Leading Companies in the Field
1. HUB Security: HUB Security is arguably the most advanced company in this space. Established by ex-Israeli military elite intelligence veterans, HUB specializes in providing secure hardware solutions for the protection of hot-wallets without the need to ‘cool’ them off by disconnecting them from the online arena. Their solution architecture debuts an HSM-based confidential computing platform that is designed to protect blockchain platforms from cyber threats. The platform may become a must for blockchain exchanges, as the only other current solution is implementing HSM to store and protect sensitive data as it is being processed within an enclave, to ensure that the data is fully protected against unauthorized access or tampering
2. Fortanix: Fortanix is a company that provides a cloud-based confidential computing platform that uses HSMs to protect sensitive data as it is being processed within an enclave. Their platform is designed to be used by businesses in a variety of industries, including financial services, healthcare, and government.
3. Microsoft: Microsoft American multinational technology corporation producing computer software, consumer electronics, personal computers, and related services. Headquartered at the Microsoft campus in Redmond, Washington, Microsoft's best-known software products are the Windows line of operating systems, the Microsoft Office suite, and the Internet Explorer and Edge web browsers. The company has been working on confidential computing technologies for several years. They offer a confidential computing platforms that use HSMs to protect data as it is being processed within an enclave, and have worked with a number of partners to integrate their platform into various blockchain platforms
4. Intel: Intel is an American multinational corporation and technology company. It is the world's largest semiconductor chip manufacturer by revenue, and is one of the developers of the x86 series of instruction sets, the instruction sets found in most personal computers (PCs). Intel is a leading provider of hardware solutions, and has been working on confidential computing technologies for several years. They offer a range of hardware-based solutions for confidential computing, including their SGX (Software Guard Extensions) processors, which are designed to provide hardware-based isolation for code and data. These processors can be used in conjunction with HSMs to provide an additional layer of protection for sensitive data as it is being processed within an enclave.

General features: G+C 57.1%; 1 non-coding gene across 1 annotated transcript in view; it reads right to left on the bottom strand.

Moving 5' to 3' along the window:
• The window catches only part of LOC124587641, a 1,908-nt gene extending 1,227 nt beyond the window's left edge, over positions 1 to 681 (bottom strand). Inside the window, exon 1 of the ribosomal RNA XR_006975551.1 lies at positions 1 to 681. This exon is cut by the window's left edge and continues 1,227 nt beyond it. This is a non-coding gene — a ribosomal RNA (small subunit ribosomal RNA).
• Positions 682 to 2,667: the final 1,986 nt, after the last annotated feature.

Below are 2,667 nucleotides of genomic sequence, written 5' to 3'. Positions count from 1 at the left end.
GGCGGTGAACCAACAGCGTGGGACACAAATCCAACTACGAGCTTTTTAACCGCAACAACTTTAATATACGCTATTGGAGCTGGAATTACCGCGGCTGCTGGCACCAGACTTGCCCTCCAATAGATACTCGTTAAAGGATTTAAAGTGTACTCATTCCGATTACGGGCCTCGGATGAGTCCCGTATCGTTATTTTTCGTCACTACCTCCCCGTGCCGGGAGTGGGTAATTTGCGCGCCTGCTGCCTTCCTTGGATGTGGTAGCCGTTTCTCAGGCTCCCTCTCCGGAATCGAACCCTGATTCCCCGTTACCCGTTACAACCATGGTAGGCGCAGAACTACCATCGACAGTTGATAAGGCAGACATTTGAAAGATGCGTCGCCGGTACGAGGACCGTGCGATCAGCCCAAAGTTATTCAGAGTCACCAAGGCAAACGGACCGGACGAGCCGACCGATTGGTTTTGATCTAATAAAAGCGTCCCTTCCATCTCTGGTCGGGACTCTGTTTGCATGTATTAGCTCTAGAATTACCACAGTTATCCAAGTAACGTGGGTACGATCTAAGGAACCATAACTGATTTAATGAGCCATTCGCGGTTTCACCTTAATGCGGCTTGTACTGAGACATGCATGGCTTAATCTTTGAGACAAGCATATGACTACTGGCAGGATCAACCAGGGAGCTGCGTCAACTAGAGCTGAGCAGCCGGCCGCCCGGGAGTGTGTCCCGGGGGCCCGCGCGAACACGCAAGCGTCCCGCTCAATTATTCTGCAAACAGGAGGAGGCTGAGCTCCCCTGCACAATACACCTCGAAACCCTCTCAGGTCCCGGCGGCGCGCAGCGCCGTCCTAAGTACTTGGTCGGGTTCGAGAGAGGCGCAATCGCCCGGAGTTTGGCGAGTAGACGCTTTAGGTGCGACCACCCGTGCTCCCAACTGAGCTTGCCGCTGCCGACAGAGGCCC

5. Enigma: This US-based company offers a confidential computing platform that utilizes HSMs to protect data being processed within an enclave. In general, Enigma is a decentralized computation platform aiming to guarantee privacy. Their goal is to enable developers to build ’privacy by design’, end-to-end decentralized applications, without a trusted third party.
6. Crypsis: This US-based company offers a range of cybersecurity solutions, including a confidential computing platform that utilizes HSMs to protect data being processed within an enclave. The company provides a number of services including incident response, risk management, and digital forensic services.
7. ChainGuardian: This UK-based company offers a range of cybersecurity solutions, including a confidential computing platform that utilizes HSMs to protect data being processed within an enclave.
8. CipherTrace: This US-based company offers a range of cybersecurity solutions, including a confidential computing platform that utilizes HSMs to protect data being processed within an enclave.
These are just a few examples of companies that are using HSMs in conjunction with confidential computing to protect blockchain platforms. There are many other companies that are also working in this space, and the use of HSMs in confidential computing is likely to continue to grow as more organizations seek to improve the security of their blockchain.